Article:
He was grinning from ear to ear. I had a crazy idea he was about to burst into an Italian aria.
“He’s fine,” he said. “Perrin is fine. His vital signs are normal. He is going to be great. He was on the heart-lung machine for 64 minutes, shortest time ever.”
We all hugged and kissed each other and shook hands and almost danced.
I thought of Perrin. I could picture his face, and I wanted to smile at him. We have a silly favorite song, Dear World, and I thought: “Dear world!" I thought of Bob and Luce — I had to phone the good news to them. I thought of the doctors, of their exhaustion and elation. I thought of Dr. John Wilson in Montreal, missing this miracle. And I gave thanks to God.
I phoned Bob. I kept thinking: “Dear God, dear God ...” I said, “Bobby, he’s okay!” My big son said, “Oh, mummy, mummy.” Neither of us cried. Bob phoned Luce, then she phoned me. She was so happy and excited and was crying and laughing.
When the celebration following the good news was over, I paused for a moment to take stock. I did not cry. I could not think. I was numb.
I opened both eyes. I felt no pain, no sense of strangeness that a new heart was beating in my chest. It was noon and I was in the Intensive Care Unit. I was connected by wires to a monitor and had an assortment of tubes plugged into me here and there. Dr. Casella, gowned and masked, was beside me. I asked about the cold he thought he was coming down with the night before. It hadn’t developed, he said.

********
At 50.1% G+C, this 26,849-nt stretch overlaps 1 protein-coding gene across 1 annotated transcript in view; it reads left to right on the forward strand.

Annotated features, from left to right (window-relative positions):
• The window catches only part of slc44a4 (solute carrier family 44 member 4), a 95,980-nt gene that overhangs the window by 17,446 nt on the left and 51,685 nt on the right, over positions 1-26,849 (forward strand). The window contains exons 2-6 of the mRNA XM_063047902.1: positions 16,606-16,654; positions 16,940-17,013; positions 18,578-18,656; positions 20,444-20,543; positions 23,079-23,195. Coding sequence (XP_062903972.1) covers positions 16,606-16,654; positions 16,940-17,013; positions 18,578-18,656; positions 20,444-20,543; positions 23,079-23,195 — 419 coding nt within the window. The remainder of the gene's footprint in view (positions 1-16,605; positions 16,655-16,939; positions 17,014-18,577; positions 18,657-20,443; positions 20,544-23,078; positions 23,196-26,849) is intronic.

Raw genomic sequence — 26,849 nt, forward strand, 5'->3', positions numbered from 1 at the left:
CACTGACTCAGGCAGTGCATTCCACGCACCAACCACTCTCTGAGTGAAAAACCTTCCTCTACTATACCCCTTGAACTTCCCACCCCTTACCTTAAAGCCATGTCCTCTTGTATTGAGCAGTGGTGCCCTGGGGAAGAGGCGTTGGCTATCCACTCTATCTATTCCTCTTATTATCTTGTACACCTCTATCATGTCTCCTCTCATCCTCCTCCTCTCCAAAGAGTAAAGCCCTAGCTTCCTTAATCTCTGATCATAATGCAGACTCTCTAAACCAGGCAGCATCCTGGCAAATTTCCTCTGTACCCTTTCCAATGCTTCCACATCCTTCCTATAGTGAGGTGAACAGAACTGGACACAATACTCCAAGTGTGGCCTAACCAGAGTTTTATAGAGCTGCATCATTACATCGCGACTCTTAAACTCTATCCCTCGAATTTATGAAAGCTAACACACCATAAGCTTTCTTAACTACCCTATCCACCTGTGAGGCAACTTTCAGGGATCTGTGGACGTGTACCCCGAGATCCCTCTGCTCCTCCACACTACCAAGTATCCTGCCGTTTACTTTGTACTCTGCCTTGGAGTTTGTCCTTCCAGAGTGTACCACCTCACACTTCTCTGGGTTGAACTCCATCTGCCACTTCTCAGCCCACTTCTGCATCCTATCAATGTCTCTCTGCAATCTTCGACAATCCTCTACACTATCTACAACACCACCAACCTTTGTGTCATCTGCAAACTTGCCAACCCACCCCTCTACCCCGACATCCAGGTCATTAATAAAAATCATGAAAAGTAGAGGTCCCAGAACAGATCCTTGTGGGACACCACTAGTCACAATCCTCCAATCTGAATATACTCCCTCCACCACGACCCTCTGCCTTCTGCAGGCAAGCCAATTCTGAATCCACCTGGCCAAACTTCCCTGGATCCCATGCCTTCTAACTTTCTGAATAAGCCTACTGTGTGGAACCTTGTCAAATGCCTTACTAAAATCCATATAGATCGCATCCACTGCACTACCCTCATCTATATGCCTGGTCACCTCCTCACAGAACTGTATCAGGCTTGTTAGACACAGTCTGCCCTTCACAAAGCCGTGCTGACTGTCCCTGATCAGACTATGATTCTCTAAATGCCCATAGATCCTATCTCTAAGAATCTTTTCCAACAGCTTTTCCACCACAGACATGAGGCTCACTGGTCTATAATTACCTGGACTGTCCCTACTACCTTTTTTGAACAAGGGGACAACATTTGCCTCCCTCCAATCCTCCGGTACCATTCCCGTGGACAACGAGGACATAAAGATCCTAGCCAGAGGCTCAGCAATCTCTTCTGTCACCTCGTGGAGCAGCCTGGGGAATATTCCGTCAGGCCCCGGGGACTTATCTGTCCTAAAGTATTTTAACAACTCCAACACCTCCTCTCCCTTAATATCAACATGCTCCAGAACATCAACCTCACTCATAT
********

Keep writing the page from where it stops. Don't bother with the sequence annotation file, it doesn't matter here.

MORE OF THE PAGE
The only real discomfort I felt was from the anti-rejection shots I had been given before the operation. I felt surprisingly well. Like all who have suffered heart attacks, I had. before surgery, been constantly conscious of my heart, conscious of its beat, aware of any irregularity. Now, for the first time in four years, I was unaware of my heart. I knew only that I had a new, healthy one, which obviously was functioning as a healthy heart should. There was no sense of something “foreign” inside my chest. I did not listen apprehensively to the beat of the new heart, worrying about how it performed. I found that, thank God, for the first time in years I could forget my heart, and I could sleep soundly.
The nurses spoke to me. I answered them — and promptly went back to sleep, feeling very content.
There was great excitement throughout the hospital following “our first transplant” and everyone was vitally interested in Perrin’s progress. While we were having coffee, Dr. Yao visited us. He said Perrin was fine and had been conscious one and a half hours after his operation, which is remarkable after such surgery. Dr. Donald Finlayson, the anesthetist, and Dr. Casella would spend the night with Perrin.
Sleep for me was impossible. At about 5.30 a.m. I arose and went to mass in the beautiful little chapel. What peace and confidence I felt.
When I returned to the room, Suzan was awake. We decided we should try to eat breakfast. I had been told that Perrin had been transferred to the Intensive Care Unit at 5 a.m. and was doing well. We were jubilant.
That day is confused in my memory. I know we were constantly congratulated and wished well, with many hugs and kisses from old friends. Around 2 p.m. Dr. Finlayson and Dr. Casella came to our room and said, “Come, see Perrin.” I wanted to run all the way, but sedately walked the corridor with Suzan at my side. I was capped, gowned, masked and booted and taken into his isolation room.